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ero THE EDITOR OF THE "SPECTATOR.") SIR,—It may seem presumptuous in me to offer an opinion on the Budget, when, as you say, so many more competent persons are advising the...


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[TO THE EDITOR OF THE "SPECTATOR.") SIR,—In common with a number of Anglo-Indians, I beg to ex- press our entire concurrence in the sentiments so well expressed by Mr. Baldwin...

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[TO THE EDITOR OF THE "SPECTATOR.") $1R,—The following extract from the letter of a Cambridge cor- respondent may interest some of your readers,—"Two Hungarian 'divinity...


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[TO THE EDITOR OF THE "SPECTATOR."] Sxn,—In your article on "The Affection of Animals for Man," referring especially to the death of "Joey," the Chimpanzee, at the Zoological...


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'DR. SCHWEINFURTH'S BOOK ON AFRICA.* [TEM NOTICE.] DR. SCHWEENFtRTH went forth in considerable state from his house to his audience with King Munza, a terrible potentate, for *...


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PRAYER. 'TREY chide us for praying—half in scorn, And half in sadness—pointing to their light Of newly risen knowledge, whose clear dawn Scatters the ghostly phantoms of our...

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WE have already remarked that we consider exclusive attention. to contemporary literature an undesirable limitation of a periodical. aiming at a critical estimate of...

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AN UNKIND NOVELIST.* AUTHORS are very cruel ; especially, if

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we may be allowed the bull, authoresses. In old times tales and romances ended, for the most part, well ; now-a-days they almost always end unsatisfac- torily, if not badly. We...

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WE don't know that we have much excuse to offer—the title of this book alone, connected as it is with those "Spanish Patrailas " and "Sagas from the Far East," ought to have...

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IN April, 1873, a dreadful massacre was perpetrated by the canni- bals in Fiji, causing great terror to the white settlers. Its history was naturally read with feelings of...

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THE best paper by far in the present number of the Fortnightly is Mr. Morley's on "Compromise," though the one which, for temporary reasons, most interests us is Mr. Auckland...

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The Ringwoods of Ringwood. By Mervyn Merriton. (Tinsley Brothers.)—A bold,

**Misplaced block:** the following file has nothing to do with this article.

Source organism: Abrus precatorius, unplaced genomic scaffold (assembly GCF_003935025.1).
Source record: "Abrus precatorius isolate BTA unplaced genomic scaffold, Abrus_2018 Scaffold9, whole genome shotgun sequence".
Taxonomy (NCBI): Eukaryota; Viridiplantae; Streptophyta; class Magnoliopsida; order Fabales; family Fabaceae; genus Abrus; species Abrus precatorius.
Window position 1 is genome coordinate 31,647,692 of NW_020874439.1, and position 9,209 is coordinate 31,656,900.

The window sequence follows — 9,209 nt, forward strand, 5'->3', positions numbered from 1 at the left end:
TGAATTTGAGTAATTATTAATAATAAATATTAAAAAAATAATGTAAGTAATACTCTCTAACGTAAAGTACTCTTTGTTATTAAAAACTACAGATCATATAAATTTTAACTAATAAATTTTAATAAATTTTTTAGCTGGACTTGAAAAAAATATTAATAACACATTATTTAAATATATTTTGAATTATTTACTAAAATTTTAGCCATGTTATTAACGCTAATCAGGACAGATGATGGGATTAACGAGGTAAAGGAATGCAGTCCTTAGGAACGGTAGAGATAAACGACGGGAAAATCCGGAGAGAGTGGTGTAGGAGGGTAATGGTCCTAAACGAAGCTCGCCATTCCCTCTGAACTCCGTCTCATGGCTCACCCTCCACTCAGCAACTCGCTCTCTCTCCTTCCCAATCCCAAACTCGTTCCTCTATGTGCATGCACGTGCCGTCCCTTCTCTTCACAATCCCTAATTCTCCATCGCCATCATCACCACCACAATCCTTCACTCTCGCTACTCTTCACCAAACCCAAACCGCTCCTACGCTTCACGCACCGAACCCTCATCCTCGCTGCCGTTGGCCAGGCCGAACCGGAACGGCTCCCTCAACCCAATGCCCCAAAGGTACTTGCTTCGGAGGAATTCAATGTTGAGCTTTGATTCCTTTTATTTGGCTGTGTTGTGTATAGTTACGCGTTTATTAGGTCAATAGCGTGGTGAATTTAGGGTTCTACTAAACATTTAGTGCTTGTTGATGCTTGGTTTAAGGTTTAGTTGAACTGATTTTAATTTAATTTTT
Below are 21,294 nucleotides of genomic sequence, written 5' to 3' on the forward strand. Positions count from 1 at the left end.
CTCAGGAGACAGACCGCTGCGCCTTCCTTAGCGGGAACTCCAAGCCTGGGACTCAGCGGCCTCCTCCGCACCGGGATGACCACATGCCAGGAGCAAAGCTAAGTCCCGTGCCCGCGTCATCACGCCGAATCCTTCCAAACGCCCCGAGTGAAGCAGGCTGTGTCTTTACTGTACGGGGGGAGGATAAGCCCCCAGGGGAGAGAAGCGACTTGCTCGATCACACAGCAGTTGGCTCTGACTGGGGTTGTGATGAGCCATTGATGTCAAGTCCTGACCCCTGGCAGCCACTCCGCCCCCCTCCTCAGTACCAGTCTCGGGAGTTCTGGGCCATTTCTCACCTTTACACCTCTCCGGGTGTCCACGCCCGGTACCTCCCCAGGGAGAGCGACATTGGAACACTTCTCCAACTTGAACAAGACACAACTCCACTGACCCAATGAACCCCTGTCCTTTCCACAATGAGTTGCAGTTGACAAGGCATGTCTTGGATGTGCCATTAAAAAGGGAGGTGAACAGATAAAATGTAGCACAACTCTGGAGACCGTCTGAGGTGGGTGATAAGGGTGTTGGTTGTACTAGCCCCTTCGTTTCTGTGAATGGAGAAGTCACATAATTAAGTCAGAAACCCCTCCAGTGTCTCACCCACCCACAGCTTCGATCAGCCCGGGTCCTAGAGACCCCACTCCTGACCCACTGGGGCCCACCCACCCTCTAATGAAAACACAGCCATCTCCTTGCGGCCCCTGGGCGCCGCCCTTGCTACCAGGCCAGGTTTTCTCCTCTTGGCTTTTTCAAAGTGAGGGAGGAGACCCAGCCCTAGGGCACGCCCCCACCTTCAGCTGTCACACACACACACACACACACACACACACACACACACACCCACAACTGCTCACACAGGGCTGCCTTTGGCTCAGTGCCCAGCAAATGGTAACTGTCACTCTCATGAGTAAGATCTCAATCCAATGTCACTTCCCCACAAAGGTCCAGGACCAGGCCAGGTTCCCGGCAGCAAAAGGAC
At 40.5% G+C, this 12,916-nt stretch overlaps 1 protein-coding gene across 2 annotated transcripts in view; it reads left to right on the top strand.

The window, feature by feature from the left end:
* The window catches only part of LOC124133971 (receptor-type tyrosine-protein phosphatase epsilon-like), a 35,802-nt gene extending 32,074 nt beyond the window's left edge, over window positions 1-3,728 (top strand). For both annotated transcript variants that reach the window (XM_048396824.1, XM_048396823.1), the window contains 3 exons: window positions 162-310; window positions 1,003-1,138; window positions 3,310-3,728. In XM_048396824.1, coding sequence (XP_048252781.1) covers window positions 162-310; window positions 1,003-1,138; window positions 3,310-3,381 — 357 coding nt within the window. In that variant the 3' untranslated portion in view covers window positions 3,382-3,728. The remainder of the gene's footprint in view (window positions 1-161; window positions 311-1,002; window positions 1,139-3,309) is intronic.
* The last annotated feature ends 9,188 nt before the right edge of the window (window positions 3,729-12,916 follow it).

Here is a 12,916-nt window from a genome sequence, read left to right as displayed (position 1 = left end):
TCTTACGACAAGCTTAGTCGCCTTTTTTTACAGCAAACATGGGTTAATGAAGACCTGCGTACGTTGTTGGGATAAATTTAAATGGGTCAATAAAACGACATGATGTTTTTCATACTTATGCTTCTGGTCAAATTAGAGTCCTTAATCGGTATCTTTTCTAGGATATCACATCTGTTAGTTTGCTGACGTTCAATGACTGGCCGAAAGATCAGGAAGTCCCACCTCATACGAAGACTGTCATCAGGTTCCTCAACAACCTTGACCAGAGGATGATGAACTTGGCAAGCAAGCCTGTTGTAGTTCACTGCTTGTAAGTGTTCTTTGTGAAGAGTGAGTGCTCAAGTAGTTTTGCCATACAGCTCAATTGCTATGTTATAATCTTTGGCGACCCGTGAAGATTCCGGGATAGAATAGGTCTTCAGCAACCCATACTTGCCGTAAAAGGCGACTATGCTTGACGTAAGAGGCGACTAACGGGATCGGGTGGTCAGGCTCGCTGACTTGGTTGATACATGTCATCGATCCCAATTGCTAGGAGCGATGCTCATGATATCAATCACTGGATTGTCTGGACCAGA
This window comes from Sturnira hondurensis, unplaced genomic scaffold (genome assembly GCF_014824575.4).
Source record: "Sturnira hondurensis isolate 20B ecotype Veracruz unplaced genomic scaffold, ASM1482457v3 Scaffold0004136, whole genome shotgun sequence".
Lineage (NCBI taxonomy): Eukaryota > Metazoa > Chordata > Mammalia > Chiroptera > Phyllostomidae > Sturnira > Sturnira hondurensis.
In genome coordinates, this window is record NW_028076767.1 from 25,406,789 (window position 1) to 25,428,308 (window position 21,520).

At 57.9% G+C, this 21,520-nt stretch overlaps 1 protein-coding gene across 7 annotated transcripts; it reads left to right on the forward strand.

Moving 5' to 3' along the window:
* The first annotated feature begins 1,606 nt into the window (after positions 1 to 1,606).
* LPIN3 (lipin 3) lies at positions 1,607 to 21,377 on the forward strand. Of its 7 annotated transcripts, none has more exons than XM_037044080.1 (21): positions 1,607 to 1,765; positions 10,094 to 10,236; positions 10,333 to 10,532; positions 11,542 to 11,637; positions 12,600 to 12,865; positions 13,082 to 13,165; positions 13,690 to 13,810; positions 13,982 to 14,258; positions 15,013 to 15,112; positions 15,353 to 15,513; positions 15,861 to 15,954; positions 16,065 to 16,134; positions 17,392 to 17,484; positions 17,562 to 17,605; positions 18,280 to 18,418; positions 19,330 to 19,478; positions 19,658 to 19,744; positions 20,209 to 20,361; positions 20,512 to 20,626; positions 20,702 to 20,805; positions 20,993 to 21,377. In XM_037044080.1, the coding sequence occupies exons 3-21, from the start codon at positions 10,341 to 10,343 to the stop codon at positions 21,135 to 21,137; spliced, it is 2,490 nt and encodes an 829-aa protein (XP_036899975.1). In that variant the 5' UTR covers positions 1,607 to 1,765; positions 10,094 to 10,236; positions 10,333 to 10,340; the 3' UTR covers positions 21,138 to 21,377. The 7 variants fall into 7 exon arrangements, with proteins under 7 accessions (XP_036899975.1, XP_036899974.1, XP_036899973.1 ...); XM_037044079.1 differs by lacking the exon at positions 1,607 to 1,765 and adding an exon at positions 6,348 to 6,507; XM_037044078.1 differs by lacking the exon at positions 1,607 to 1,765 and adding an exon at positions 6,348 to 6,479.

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vulgar, wicked woman, and an equally unscrupulous attorney, are not pleasant subjects for a picture, whether painted by pen or pencil ; these, however, are the people whose...


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—4--- Cape Coast to Coomassie. (Illustrated London News Otfice.)—Here we have in a connected form accounts of the Ashantee War which have appeared from week to week in the...

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Sheffield: Past and Present. By the Rev. Alfred 'Getty, D.D.

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(Sheffield : Rogers. London : Boll and Sons.)—Sheffield, :unlike many of the great Northern towns, has been a place of note since the Con- quest. Somewhere in its vicinity was...

The English Factory Legislation. By Ernst Edler von Planer. Translated

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by F. L. Weinmann. (Chapman and HalL)—It is somewhat strange that we should be indebted to a German for a complete and systematic account of an important branch of recent...

The Various Forces of Nature. By Michael Faraday. Edited by

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William Crookes. (Matto and Windus.)—In this volume we have a series of six lectures delivered by Faraday at the Royal Institution, lectures which all who listened to them will...

Notes on Natal. Edited by John Robinson, F.R.G.S. (Durban, Natal

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: Robinson and Vans°. London : Street.)—" The desire of the editor," we read in the preface, "has been to place in a compact and accessible form a trustworthy description of the...

of breaks, so that it close, heavy, and uninteresting. If

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the pur- pose of putting it forth in this guise is to render it available as a hand- book, that purpose ought to have been carried out in its arrangement, which is quite too...